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fences make good neighbors. In Manhattan, our fences are triple-deadbolted doors that require a considerable investment of time to unlock…and when we do, it’s to pay the delivery guy or complain to the super, not turn snitch. But please don’t roll up your welcome mat. Set your sights on the positive power of Christmas/Hanukkah/ Ramadan/Kwanzaa to teach a lesson to the culprit and your “know nothing” neighbors (aka the silent accomplices). Here’s the plan: Go to the dollar store (I just love that one on 23rd between Seventh & Eighth) and buy, in bulk, a holiday door decoration that screams, “Tear me down!” Hang it up the day after Thanksgiving — and if it’s torn, kicked or otherwise disrespected, immediately replace it with a fresh version. It won’t be long before the whole building regards you as a stubborn, resourceful and potentially dangerous force to be reckoned with. On that day, you can proudly tell all your friends back home, “I’m from New York!”

Dear Aunt Chelsea, We have a neighbor who put up scaffolding to renovate their brownstone. Of course the renovation took an extra year, and when they removed the scaffolding, two of our hedge bushes were dead. When I confronted them, they blew me off — saying they had nothing to do with it, that the bushes had already been dead (and for me to pretty much drop dead). Recently, they joined a club that I am a member of and I will eventually have to interact with. How should I be? Sincerely, Really Bushed

Dear Aunt Chelsea, I moved to Chelsea over the summer and have been looking forward to the holidays, so that I can start decorating — especially my apartment door. And what better time to start than on Halloween? Last week, I bought a pumpkin and placed it next to my welcome mat. Three days later, my pumpkin disappeared. Not one to despair, I quickly went down to the local deli and purchased a new pumpkin. The next morning, I found that my pumpkin had not been stolen BUT had instead been mutilated, kicked down the hall, pumpkin guts everywhere; not exactly what I had in mind for a jack-o-lantern. I immediately knocked on all my neighbors’ doors, but they insisted that they didn’t know anything about it. I was looking forward to decorating my door through Valentine’s Day, but now I am concerned that every decoration will be destroyed. Any advice on how to keep in the festive spirit?

Dear Bushed: The sacred oath I took in order to pen this column for Chelsea Now precludes me from revealing your exact location — but I am allowed to note that you live two doors down from “The Tormented Decorator” (see the above letter). With that in mind, I’ve advised my good friends at the 10th Precinct to increase their visibility on your block. It’s astounding how quickly a bully turns civil when in the presence of a uniformed officer. But sadly, our brave boys and girls in blue can’t be there to broker every property dispute or awkward social moment. That’s where Aunt Chelsea’s blue ribbon banana bread recipe comes in. I’m texting it to you, along with a request to keep its secret ingredient secret…and specific instructions to bring it for the refreshment portion of your next club meeting. I’ve always found that kind words, a humble nature and a few generous servings of my banana bread is all it takes to build bridges and sow the seeds of friendship (even for hedge-killing, brownstone-dwelling scumbags). Do let me know how it turns out, honey (which is an affectionate term for you, and NOT my secret ingredient!). Toodles!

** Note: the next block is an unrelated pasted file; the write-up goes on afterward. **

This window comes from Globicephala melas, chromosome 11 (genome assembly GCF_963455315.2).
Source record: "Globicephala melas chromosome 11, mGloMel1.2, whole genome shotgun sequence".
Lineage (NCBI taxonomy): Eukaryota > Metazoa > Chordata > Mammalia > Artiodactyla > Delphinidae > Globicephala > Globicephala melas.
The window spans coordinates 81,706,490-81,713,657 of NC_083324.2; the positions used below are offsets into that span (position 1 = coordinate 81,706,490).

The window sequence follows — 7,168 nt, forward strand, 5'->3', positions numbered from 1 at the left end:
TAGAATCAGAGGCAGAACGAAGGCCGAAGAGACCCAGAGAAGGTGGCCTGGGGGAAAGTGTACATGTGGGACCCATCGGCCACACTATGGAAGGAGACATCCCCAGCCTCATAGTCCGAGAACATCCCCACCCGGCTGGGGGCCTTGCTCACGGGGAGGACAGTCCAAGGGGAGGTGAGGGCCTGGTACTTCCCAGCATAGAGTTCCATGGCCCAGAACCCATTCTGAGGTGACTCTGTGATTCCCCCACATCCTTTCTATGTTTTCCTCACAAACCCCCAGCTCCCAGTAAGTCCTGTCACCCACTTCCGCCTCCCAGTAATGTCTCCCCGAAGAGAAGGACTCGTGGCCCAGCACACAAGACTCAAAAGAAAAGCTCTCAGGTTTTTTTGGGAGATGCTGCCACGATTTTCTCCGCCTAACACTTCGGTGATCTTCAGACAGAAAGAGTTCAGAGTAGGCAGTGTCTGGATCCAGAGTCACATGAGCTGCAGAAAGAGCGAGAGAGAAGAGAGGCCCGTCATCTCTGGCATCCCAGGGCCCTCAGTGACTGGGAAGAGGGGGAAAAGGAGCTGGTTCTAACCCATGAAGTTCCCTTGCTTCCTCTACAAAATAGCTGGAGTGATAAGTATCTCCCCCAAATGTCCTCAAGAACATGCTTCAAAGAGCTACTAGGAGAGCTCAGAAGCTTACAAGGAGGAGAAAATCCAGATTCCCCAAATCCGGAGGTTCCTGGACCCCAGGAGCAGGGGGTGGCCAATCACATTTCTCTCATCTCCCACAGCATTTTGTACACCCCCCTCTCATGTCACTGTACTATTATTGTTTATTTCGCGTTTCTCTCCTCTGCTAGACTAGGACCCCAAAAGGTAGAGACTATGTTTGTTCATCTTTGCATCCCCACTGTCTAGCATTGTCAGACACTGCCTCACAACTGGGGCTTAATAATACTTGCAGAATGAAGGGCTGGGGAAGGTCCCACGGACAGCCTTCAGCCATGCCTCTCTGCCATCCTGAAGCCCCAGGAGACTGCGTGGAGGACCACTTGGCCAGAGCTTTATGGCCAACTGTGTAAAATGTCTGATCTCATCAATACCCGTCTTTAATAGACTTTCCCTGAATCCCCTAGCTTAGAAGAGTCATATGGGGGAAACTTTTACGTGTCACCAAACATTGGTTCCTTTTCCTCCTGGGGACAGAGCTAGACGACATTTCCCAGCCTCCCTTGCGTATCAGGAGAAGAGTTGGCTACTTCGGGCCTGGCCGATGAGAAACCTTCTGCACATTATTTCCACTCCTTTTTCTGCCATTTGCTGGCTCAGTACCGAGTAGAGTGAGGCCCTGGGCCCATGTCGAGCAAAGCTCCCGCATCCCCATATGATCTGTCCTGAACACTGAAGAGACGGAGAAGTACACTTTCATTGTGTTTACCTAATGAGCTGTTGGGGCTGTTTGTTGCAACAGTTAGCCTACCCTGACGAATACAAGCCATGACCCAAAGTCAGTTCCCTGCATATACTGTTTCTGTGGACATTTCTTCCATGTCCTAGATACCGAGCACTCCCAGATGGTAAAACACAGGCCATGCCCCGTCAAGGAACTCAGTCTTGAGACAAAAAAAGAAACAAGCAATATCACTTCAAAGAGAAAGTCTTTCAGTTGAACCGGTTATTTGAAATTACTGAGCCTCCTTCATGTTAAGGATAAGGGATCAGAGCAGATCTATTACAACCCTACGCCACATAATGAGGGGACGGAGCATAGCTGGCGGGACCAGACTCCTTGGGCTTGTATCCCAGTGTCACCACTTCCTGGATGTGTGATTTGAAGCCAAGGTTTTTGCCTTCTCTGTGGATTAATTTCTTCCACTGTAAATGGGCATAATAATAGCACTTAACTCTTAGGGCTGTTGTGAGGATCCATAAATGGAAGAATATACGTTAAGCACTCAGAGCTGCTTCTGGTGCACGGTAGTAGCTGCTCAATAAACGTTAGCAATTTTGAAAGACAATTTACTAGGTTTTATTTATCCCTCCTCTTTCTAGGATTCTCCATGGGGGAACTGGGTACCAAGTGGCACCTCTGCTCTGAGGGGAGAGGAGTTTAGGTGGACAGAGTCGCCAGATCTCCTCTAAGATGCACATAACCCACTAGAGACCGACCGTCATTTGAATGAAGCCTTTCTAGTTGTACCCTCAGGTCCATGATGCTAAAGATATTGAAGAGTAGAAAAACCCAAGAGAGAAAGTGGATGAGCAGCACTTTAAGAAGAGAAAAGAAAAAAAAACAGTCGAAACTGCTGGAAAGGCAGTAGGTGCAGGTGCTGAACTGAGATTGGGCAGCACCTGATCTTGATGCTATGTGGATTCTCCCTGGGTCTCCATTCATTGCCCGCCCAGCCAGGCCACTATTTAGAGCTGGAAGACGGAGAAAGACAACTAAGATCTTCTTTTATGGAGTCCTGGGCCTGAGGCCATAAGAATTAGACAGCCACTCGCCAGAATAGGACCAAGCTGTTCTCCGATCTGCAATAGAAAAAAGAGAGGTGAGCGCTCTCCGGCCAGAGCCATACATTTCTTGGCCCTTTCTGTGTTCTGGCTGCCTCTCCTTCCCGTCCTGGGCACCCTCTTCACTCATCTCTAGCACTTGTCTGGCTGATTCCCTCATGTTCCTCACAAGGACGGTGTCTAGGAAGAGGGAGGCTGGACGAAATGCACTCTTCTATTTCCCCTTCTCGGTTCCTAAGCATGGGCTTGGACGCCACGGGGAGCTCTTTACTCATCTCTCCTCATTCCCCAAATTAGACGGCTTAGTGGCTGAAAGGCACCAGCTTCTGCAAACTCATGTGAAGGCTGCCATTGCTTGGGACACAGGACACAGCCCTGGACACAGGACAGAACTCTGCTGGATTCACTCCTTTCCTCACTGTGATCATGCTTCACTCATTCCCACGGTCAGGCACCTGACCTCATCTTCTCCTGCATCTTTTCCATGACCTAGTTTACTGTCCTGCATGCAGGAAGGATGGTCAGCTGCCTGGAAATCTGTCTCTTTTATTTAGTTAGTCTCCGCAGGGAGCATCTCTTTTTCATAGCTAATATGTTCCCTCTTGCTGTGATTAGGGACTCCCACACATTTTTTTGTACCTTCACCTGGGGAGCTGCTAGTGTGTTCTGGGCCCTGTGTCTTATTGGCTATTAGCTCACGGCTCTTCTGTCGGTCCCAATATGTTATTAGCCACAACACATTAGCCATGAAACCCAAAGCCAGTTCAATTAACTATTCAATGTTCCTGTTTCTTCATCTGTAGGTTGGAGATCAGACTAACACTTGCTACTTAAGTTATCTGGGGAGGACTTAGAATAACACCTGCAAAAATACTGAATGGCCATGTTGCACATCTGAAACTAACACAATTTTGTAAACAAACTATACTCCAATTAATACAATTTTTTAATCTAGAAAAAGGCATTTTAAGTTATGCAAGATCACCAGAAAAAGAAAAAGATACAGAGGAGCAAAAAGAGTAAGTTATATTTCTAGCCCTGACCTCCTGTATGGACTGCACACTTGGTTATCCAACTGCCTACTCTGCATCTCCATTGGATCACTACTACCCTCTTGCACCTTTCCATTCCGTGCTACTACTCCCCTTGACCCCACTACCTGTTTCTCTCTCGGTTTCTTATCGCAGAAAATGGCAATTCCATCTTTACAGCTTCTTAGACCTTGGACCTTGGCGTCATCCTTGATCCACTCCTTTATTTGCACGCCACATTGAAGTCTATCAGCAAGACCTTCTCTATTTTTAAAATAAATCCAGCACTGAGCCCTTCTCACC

Aries The universe has a message for you, in the third verb from the next subway conversation you overhear. Lucky Avenue: Madison.

Taurus Why seal your lips with ChapStick, when the Rite Aid brand will do the trick for less? Simplify and profit. Lucky carpet: Shag.

Gemini Resist the urge to binge on food from that memorable dream you had. Lucky Super Power: Invisibility. Cancer “Carpe Diem” is catchy, but seizing the day every day invites sloppy mistakes. Lucky beef: Angus.

Leo That flea market you never go to has a candy dish you’re really going to like. Lucky bird: Blue Jay. Virgo Don’t shy away from using the corny catch phrases of your parents. It’s called getting better, not older. Lucky Beverage: Birch Beer. Libra Your ability to tap into the great cosmic awareness is at its peak next Thursday. Use power wisely. Lucky Pirate: Bluebeard. Scorpio A lost object is waiting for you behind the couch of an estranged friend —one more good reason to make amends. Lucky Dance: Mambo. Sagittarius Your suspicious nature, which serves you well, will be on the fritz next Tuesday. Lucky Cereal: Quisp. Capricorn Stop throwing stuff out of the fridge before its expiration date. That overcautious nature is costing you! Lucky Concept: Eternity.

Thanks, The Tormented Decorator Dear Tormented: If they’d so much as laid a hand on Tom Turkey or Santa, I’d be in your corner — but let’s face it, toots: Halloween is that rare holiday season during which respectable society turns its head to the wanton destruction of property. That said, it’s only part of the reason Aunt Chelsea suspects your ill-advised door-to-door search for the pumpkin chucker was a bust. You don’t say where you moved from, but I’ll bet it’s a small town or farm country — where

Horoscopes

Do you have a personal problem at work, the gym, the bar or the corner coffee shop? Is there a domestic dispute that needs the sage counsel of an uninvolved third party? Then Ask Aunt Chelsea! Contact her via askauntchelsea@ chelseanow.com, and feel free to end your pensive missive with a clever, anonymous moniker (aka “Troubled on 23rd Street,” or “Ferklempt in the Fashion District”).